In the picture, you can see my advisor (I actually had two PhD advisors, but that ruins that narrative) seated in front, with all of the students and postdocs who studied with him. Some of the people who were getting their PhDs at the same time as me stayed in research, so I regularly see them at conferences. But others decided to teach, or to become lawyers or make policy, so I hadn't talked to many in years. It was simply delightful to find out how many kids they now had, or what kind of awesome job they had.
     It was also heartwarming to hear all the great stories about my advisor. I have fond memories of him because he had faith in me for years, even when I kept failing my qualifying exams. But I am just one of many people who had positive memories of his intellectual curiosity and his unwavering support of his students. As a result, I left resolving to myself to be a better mentor to others.

Sunday, March 26, 2017

Anti-social

     One of the reasons I wanted to own a home was to have a guest room. I thought it was high time that my parents quit sleeping on the couch in the living room, and I wanted to be able to offer a comfortable place to friends when they came to visit. Well, they're coming to visit. Many of them. Next month I'll have guests for four weekends in a row. Every one had a different reason - my former thesis advisor is being feted, a friend's kid had Easter Monday off so it was a good time to travel, and so on.
     I'm delighted to see them all, but I purposefully kept March as low-social-event month so I could build up some socializing reserve. Instead, I caught up on projects, since I won't have much spare time in April. My mother made me a dressing gown from a vintage 1940's pattern, and I had to finish the hand-sewing on it. I am expanding the gardens in the back yard by five square meters, and I hauled in extra dirt and compost for them. I replaced two switches to my hallway light (which took me four tries, two calls with my dad, and the help of my friend N). I replaced my kitchen light. I snaked my drains which is most definitely the most disgusting homeowner job I've done so far (from now on, I will be seeking only roommates who are bald).
     And the guest room is ready: I added bedding, extra shelves, a luggage stand, and a reading light. Bring on the people!

Thursday, March 16, 2017

Pre-spring

     The past month or so have been very busy at work, with a conference in Atlanta and a two-day meeting in Virginia, so I used a vacation day today. It was delightful to have a weekday off without any need to visit anyone, so I thought carefully about how I could use the day to the best advantage. My decision was to shovel compost. The city only sells compost on weekdays before 3pm, so it's quite difficult to manage it when I'm working and this seemed like a good solution. The only catch was that we were hit with a winter storm on Tuesday, and it's still pretty wintery. (My Minnesota family will laugh when I say that our 3" shut down the city, but that's what happens when you live in the almost-south.)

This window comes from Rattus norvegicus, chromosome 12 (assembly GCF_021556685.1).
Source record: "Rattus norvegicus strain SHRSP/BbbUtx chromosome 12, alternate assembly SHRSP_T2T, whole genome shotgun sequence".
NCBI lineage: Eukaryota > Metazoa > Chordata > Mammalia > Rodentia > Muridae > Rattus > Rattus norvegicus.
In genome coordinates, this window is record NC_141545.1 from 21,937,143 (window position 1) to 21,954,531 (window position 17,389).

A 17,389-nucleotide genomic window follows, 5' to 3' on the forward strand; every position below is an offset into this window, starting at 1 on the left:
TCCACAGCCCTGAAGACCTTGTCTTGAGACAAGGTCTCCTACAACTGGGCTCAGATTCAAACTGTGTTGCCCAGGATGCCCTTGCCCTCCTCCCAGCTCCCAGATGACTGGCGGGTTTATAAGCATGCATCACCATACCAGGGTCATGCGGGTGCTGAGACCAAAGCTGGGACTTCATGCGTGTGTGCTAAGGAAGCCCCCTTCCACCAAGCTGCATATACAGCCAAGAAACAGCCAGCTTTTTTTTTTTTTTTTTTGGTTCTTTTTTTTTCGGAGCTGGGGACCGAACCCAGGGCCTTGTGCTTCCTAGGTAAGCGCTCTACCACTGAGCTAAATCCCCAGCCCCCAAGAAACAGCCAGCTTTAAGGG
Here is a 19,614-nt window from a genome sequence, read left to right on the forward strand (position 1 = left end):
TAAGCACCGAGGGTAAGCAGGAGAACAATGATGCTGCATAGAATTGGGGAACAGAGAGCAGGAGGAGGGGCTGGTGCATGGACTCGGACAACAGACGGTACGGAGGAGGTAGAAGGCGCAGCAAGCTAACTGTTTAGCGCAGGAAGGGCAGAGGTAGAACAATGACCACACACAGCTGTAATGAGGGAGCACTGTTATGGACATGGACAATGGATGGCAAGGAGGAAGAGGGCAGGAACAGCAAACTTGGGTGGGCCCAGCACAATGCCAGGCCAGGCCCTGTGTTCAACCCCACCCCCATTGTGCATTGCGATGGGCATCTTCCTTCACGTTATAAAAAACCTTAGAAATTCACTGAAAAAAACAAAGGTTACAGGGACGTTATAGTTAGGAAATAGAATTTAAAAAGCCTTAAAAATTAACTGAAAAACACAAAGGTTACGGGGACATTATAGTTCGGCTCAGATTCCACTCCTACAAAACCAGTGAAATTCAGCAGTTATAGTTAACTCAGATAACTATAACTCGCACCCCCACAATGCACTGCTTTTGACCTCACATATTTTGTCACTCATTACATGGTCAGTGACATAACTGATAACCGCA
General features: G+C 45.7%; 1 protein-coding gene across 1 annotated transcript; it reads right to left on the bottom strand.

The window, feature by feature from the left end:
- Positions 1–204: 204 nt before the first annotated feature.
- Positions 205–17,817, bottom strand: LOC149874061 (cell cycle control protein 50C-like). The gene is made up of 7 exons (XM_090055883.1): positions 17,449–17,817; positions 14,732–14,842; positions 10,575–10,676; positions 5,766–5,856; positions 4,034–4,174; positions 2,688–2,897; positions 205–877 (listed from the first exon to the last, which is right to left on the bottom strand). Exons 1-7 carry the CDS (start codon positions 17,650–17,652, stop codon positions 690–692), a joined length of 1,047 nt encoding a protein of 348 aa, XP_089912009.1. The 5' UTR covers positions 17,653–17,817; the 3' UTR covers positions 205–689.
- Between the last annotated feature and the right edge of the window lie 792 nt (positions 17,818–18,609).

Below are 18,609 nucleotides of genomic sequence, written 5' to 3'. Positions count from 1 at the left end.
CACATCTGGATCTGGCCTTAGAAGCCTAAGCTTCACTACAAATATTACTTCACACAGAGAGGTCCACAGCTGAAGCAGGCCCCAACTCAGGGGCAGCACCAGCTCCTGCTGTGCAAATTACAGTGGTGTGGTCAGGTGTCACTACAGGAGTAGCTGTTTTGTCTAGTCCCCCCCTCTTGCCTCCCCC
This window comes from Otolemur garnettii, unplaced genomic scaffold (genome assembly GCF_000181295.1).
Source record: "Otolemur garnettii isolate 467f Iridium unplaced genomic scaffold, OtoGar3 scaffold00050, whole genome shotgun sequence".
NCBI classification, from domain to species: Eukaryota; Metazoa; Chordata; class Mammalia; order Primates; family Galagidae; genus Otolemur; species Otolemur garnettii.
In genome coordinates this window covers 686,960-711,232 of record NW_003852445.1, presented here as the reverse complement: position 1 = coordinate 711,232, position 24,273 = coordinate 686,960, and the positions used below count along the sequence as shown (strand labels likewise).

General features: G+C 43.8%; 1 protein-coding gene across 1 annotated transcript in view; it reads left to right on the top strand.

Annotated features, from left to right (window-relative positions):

The good part was that shoveling frozen compost meant it wasn't too muddy, but hauling the wheelbarrow across the snow was difficult. It's a bit jarring to see the fresh brown compost laying on top of the snow, but I figure that in a few days it will warm up, the snow will melt, and the compost will be right on top of the beds where I want it.
     My basement is filled with tiny pots of soil under the grow lights, where I soon expect to see tomato and eggplant seedlings. Today didn't feel like spring, but it's tantalizingly close.

Tuesday, February 28, 2017

Jam

I love making jam, but I only eat about two pints per year. In physics terms, this would result in a net positive flux of jam, except that it turns out that homemade jam makes a great hostess gift.

This year I made cherry, apple butter, and, just this weekend, blood orange marmalade. I'll be having the marmalade for dinner tonight, since it is Pancake Day. But there will still be plenty left in my larder. And if you'd like some, now you know what to do- just invite me over for dinner.

Thursday, February 23, 2017

Just plain lucky

I just got back from Atlanta, where I was helping to run a 100-person conference. Now that I've recovered from the twelve-hour days and the people overload, here are some things that I am grateful for.

  1. I have a job that makes the world a better place. Like everyone else, my job has ups and downs and sometimes all I do is write email all day long. But there are people out there who have studied physics, become teachers, and discovered that people just like them can be scientists because of the programs I help run. This is immensely rewarding.
  2. Having a cat again, especially one that would prefer to sit in my lap all day long.
  3. A work friend who carefully noted the date of Andrew's birthday, and then, a year later, brought me a plant and a card to cheer me up on that always-bleak day.
  4. Living now, in the era of anesthesia for operations, safe drinking water, and wonderfully insulated homes.
  5. My brand-new currant bush, a Christmas gift from my in-laws, that I planted this morning. I am crossing my fingers and hoping that I'll have at least a bite or two of fruit this year.








Wednesday, February 15, 2017

Introducing Mollie

Meet Mollie the cat. She had lived the last ten years in my parents' shop, venturing out to decimate the local mouse population. We think she is now about fourteen years old, and she will be spending her final retirement years at my house. She is named for molybdenum, which is an element used to strengthen steel, and particularly appreciated by my father for its use in motorcycle frames.